It might be confusing that sometimes we talk about Social Economy, sometimes about Solidarity Economy and sometimes about Social Solidarity Economy. Why is that? Sounds quite similar, doesn’t it? Are they all the same thing with different names depending on the heritage of some countries, or the result of various semantic approaches? For sure, there are many common points and values in those three concepts. Together they share the view that the pure essence of economy is not profit above everything else, and that the economy is not an iso-lated entity from the natural world or from the social dimension, that the value of economy should stay in the hands of those who created or produced that value as much as possible. We can think what social is and what solidarity is within an integrated term – Social Solidarity Economy. We can look at it as we are seeing twins – separate, but very connected and from the same origin. However, as very often, the devil is in the details.
We in the BUSSE project obviously put high emphasis on the solidarity part of our twins. We are standing by the position that in the 21st century we can’t be satisfied with making the economy just a little bit better no matter the tools. Whether it is the green economy, corporate social responsibility or something else with pretty much the same short and shallow shiny touch. The problems of our civilization that we have continuously piled up for many decades and even centuries, calling us for something more than 10 easy and tiny steps for saving the planet or humans. The situation with economic inequality and injustice, environmental degradation, resource wars and climate change, poor democracy and manipulation in political busi-ness, the deterioration of human rights and tolerance, are so serious that it is not enough to be greener, more energy efficient, buy more eco-products and so on. It urges us, it calls us, it screams for substantial transformation. Here we promote and nourish, advocate and practice all those transformative collective actions or public policies work.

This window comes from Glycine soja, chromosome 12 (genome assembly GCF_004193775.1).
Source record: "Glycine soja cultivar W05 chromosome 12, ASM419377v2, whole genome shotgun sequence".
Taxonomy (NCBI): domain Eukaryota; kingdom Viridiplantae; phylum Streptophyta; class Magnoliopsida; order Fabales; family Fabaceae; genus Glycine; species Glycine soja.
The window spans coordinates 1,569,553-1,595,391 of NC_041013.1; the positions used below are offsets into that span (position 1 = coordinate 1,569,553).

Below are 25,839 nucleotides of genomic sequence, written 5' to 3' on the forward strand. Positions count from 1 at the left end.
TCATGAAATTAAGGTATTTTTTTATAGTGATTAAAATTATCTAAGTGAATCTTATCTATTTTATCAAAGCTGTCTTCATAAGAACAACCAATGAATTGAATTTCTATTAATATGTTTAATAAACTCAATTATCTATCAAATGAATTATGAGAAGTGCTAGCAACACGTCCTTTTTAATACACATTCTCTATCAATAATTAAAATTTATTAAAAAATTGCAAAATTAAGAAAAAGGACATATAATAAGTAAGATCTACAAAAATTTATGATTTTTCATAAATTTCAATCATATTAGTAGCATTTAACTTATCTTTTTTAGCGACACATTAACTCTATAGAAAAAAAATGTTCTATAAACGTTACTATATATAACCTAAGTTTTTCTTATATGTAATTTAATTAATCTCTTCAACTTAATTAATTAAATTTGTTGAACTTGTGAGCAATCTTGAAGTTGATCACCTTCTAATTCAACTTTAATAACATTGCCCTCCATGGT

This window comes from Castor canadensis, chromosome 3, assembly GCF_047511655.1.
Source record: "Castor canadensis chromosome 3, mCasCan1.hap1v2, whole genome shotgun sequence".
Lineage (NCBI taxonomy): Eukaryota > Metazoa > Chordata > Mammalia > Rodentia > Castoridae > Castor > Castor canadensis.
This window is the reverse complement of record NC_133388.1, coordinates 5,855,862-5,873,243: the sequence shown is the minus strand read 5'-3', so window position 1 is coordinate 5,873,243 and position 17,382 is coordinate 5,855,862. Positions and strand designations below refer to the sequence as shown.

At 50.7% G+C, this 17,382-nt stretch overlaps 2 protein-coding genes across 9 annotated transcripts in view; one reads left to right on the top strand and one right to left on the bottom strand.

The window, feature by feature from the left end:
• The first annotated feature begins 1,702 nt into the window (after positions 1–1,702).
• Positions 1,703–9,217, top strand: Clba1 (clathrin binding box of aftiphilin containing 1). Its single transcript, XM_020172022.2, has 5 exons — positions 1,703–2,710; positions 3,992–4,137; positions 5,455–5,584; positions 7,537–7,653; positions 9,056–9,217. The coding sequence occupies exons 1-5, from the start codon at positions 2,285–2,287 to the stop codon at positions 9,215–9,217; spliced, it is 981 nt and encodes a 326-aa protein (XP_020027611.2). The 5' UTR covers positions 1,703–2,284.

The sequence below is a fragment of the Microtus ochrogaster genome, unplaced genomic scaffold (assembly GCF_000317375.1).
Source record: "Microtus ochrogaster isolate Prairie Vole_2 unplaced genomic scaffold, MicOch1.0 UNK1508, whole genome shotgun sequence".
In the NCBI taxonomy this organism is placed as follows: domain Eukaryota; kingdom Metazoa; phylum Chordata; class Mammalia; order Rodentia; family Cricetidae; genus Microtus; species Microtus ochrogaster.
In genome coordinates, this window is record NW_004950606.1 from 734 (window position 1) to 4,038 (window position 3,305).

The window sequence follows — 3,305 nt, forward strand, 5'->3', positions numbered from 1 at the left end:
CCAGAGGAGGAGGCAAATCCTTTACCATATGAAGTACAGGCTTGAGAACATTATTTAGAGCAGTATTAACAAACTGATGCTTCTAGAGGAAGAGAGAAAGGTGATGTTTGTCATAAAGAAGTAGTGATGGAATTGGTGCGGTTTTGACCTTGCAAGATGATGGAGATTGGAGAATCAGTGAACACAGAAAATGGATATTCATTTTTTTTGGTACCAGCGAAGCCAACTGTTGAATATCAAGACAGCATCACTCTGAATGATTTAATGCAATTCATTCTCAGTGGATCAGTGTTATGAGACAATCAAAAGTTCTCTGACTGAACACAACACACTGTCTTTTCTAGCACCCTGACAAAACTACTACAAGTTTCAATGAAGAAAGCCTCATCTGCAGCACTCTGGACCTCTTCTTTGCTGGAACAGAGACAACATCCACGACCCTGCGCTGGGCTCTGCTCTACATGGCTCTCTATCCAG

We are finishing this Booklet in the midst of the COVID-19 pandemic crisis which, as a consequence of our brutal invasion of Nature, reminds us also so brutally of the urgent needs for these transformative actions and policies for a more sustainable, just and solidarity-based world. It also makes us aware of the need for transformation in crucial areas of our society. Transformation with solidarity at its core.
You can also see that the Booklet has devoted a lot of space to concrete examples, real life stories, inspiring case studies. That is our message. SSE is not just a theory or wishful thinking. SSE is a tool to transform our imagination into our real life and succeed.
This Booklet aims to help adult learners to become more aware, more informed and educated, closer to Social Solidarity Economy and we hope that we have made several steps further in this direction. We also invite you to not stop here but to contact our organizations that are partners in this project. We need many fellow companions on this transformation journey.
EKUMENICKÁ AKADEMIE (CZ)
Ekumenická akademie/Ecumenical Academy (EA) is an NGO established in 1996 in the Czech Republic and our vision is a socially just, sustainable and tolerant society.
EA supports alternative forms of economical democracy, such as Social Soli-darity Economy (SSE), Fair Trade, co-operatives. EA has more than 20 years of experience in informal education, co-operation with universities, campaigning on responsible consumption and alternative economic models and creating good practice examples of SSE.
"DOBRZE" FOOD CO-OPERATIVE (PL)
For more than 7 years the “Dobrze” Food Co-operative has been running com-munity-based shops with organic food in Warsaw. It’s experience presents a successful example on how a grass-roots community can create an inclusive, socially and environmentally responsible economic model. The goal of “Dobrze” Food Co-op is to support a system of food production and distribution that fulfils the needs of consumers and producers and takes care of our environment. It is driven by the belief that direct co-operation between consumers and producers contributes to strengthening active citizenship and creates a fair economy, ben-eficial for all involved parties.
The Co-op shops are the joint property of its members who govern it according to international co-operative principles. Currently, the cooperative has almost 600 members and more than 1000 clients, employs 14 people and co-operates with around 20 small-scale farms throughout the whole season.